Beyond Jharkhand

Print edition : April 22, 2005

The controversy over the jurisdictions of the judiciary and the legislature is unfortunate ("Beyond Jharkhand", April 8). The lack of integrity of people at the top of democratic institutions has led to this state of affairs. The first 30 years of the Republic did not see such situations probably because politicians of those days had comparatively high levels of character and integrity.

R. Sajan Aluva, Kerala

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The Supreme Court is the guardian of the Indian Constitution. It could not remain a silent spectator when legislatures went against the Constitution. The legislatures must not be allowed to function independently without the intervention of the judiciary, because they often have a large number of members with a criminal background.

S. Prakash Mutharasanallur, Tamil Nadu

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Jharkhand is only a symptom of a deeper malaise in the system, which is dominated by money and muscle power.

A. Jacob Sahayam Thiruvananthapuram

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The Supreme Court was left with no option but to come down heavily on the forces that weaken the pillars of democracy. We are now more dependent on the judiciary as politicians have lost credibility.

Arvind K. Pandey Allahabad

Narendra Modi

Apropos the article "No entry for Modi" (March 25), the denial of visa to Gujarat Chief Minister Narendra Modi by the U.S. government is a clear slap in the face of a fundamentalist party like the Bharatiya Janata Party. It is three years since the genocide took place in Gujarat and nobody has been punished yet. The incident may well be the first price that Modi and his friends in the BJP, the Vishwa Hindu Parishad and the Rashtriya Swayamsewak Sangh is paying for their misdeeds in Gujarat.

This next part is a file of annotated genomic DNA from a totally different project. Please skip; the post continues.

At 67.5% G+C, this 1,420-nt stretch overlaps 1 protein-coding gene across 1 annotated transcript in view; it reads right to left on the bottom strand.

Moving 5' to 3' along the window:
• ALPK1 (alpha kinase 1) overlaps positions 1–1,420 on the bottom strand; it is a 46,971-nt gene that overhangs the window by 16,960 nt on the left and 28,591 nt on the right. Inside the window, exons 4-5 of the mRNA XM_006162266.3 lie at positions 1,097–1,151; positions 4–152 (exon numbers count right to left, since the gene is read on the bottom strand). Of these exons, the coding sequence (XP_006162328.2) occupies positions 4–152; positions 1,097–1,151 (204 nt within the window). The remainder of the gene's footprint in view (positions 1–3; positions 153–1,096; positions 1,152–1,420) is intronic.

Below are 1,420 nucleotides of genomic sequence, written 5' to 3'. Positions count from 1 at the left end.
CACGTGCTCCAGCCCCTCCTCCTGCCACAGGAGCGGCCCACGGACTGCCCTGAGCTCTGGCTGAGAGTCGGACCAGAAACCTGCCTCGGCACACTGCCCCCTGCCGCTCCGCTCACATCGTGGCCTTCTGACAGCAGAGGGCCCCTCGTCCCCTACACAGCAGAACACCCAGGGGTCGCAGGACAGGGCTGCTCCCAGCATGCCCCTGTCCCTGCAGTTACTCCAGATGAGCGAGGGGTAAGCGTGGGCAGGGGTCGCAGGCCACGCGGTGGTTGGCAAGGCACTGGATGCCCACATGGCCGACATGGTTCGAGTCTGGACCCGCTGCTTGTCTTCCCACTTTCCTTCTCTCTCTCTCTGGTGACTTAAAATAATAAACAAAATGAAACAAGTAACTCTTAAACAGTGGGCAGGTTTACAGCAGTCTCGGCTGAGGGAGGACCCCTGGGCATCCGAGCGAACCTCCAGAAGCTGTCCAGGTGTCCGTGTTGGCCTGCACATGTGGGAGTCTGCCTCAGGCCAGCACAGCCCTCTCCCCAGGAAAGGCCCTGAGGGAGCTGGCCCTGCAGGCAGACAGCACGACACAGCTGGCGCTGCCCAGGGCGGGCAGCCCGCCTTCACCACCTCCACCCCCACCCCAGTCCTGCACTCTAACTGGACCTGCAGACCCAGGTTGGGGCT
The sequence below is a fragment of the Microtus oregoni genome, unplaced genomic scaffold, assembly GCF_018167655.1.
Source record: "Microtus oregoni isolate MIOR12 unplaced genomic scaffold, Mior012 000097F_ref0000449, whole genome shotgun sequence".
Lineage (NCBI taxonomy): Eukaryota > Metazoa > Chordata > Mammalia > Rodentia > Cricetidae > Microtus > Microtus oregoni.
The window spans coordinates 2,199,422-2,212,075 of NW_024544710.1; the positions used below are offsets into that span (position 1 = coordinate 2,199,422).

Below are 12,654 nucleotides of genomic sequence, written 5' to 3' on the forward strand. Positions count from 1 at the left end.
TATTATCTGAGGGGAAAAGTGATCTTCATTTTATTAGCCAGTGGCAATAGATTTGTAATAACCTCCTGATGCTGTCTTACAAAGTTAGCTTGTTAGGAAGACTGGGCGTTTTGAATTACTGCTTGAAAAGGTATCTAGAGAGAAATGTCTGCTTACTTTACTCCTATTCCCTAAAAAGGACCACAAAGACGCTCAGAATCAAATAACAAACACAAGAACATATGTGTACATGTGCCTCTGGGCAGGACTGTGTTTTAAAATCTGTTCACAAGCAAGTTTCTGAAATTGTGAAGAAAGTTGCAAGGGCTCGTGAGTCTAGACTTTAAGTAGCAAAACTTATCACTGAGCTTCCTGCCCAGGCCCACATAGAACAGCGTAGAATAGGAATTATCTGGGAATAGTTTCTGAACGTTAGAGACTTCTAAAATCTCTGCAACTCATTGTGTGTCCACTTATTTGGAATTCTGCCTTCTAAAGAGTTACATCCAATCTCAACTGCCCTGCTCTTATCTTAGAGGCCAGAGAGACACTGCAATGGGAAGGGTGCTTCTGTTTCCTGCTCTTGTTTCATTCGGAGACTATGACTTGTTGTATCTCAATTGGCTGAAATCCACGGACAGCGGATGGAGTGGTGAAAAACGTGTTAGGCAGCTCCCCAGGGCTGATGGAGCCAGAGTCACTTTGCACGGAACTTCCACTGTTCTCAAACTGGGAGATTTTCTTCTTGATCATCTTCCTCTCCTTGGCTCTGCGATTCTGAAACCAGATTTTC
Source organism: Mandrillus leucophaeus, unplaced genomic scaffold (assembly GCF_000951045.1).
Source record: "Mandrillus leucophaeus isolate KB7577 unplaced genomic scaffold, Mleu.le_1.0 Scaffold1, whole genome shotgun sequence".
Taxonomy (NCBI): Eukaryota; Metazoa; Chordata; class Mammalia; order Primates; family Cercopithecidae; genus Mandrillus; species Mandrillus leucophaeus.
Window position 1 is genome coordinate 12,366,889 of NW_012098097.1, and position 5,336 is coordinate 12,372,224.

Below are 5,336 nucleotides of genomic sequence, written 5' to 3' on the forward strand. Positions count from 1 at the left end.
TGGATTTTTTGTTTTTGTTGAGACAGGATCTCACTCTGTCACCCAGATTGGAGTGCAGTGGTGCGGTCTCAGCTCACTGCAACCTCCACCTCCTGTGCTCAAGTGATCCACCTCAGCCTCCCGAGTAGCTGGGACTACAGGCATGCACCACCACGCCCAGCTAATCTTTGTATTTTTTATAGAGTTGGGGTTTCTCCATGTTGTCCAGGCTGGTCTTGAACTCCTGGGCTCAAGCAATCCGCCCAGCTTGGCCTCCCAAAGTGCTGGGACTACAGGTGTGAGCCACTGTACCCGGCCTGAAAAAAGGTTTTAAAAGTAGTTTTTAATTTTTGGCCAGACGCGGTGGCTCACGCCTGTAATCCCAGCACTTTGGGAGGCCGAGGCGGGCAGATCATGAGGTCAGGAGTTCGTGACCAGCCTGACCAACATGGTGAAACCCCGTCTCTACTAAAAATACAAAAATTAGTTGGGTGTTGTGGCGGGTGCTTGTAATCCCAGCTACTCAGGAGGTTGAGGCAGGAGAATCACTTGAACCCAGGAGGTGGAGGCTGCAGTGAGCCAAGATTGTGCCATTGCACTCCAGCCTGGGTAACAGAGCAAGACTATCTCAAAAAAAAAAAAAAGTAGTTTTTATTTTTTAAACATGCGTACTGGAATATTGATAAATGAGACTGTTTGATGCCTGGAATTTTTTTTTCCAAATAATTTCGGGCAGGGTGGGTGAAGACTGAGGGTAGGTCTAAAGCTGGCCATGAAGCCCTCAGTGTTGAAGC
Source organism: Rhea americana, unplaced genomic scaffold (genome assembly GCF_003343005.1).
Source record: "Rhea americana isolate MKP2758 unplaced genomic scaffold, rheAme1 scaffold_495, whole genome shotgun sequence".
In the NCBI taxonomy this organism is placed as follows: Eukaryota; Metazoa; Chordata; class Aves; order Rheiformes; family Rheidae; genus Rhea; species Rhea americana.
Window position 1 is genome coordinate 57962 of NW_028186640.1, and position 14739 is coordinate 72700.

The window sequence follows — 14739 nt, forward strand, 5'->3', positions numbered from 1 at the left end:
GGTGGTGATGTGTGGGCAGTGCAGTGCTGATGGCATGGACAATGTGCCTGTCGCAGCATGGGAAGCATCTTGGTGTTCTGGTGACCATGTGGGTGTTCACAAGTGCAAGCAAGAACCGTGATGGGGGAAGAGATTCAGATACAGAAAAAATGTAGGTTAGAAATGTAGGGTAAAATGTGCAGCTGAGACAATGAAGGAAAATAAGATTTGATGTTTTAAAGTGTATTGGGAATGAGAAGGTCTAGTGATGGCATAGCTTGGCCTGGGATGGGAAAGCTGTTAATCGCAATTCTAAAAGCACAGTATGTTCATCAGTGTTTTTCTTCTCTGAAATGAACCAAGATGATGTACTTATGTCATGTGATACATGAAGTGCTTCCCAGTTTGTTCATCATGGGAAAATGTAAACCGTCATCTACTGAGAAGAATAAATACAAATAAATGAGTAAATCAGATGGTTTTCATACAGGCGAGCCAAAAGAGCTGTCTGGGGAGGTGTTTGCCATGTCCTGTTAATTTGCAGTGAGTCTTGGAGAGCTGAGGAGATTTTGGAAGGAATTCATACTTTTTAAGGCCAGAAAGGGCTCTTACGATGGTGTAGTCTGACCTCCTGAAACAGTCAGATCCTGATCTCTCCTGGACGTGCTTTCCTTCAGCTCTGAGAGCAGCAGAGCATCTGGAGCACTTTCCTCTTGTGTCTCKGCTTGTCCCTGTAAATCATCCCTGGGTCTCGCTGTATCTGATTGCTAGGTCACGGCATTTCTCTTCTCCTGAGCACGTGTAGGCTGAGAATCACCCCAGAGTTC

The United Progressive Alliance government's response is disappointing. The Coalition Against Genocide (CAG), which actively campaigned in the U.S. against Narendra Modi's visit, has said in its open letter to the Prime Minister that it was "unfortunate that the UPA did not act against Modi government when it came to power".

Ravikiran Shinde Ohio, U.S.

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While it is true that each nation has the sovereign right to allow or debar any foreigner from entering its territory, the grounds on which the U.S. cancelled Narendra Modi's diplomatic visa were totally unjustified and uncalled for, exposing its double standards on the issue. It was like the pot calling the kettle black. What about the human rights record of the U.S. in the Abu Ghraib prison and the Guantanamo Bay? What about the killing of innocent civilians in Afghanistan and Iraq?

S. Balakrishnan Jamshedpur

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Detractors of Narendra Modi have found a reason to rejoice. Whatever his faults, Modi is an elected Chief Minister of a State. Some people suggest that U.S. President George Bush should be charged with crimes against humanity for his war on Iraq on false grounds. Yet, he is the elected President of the U.S. and that status has to be respected despite one's moralistic and ideological opposition to his policies and actions. The same logic applies to Modi.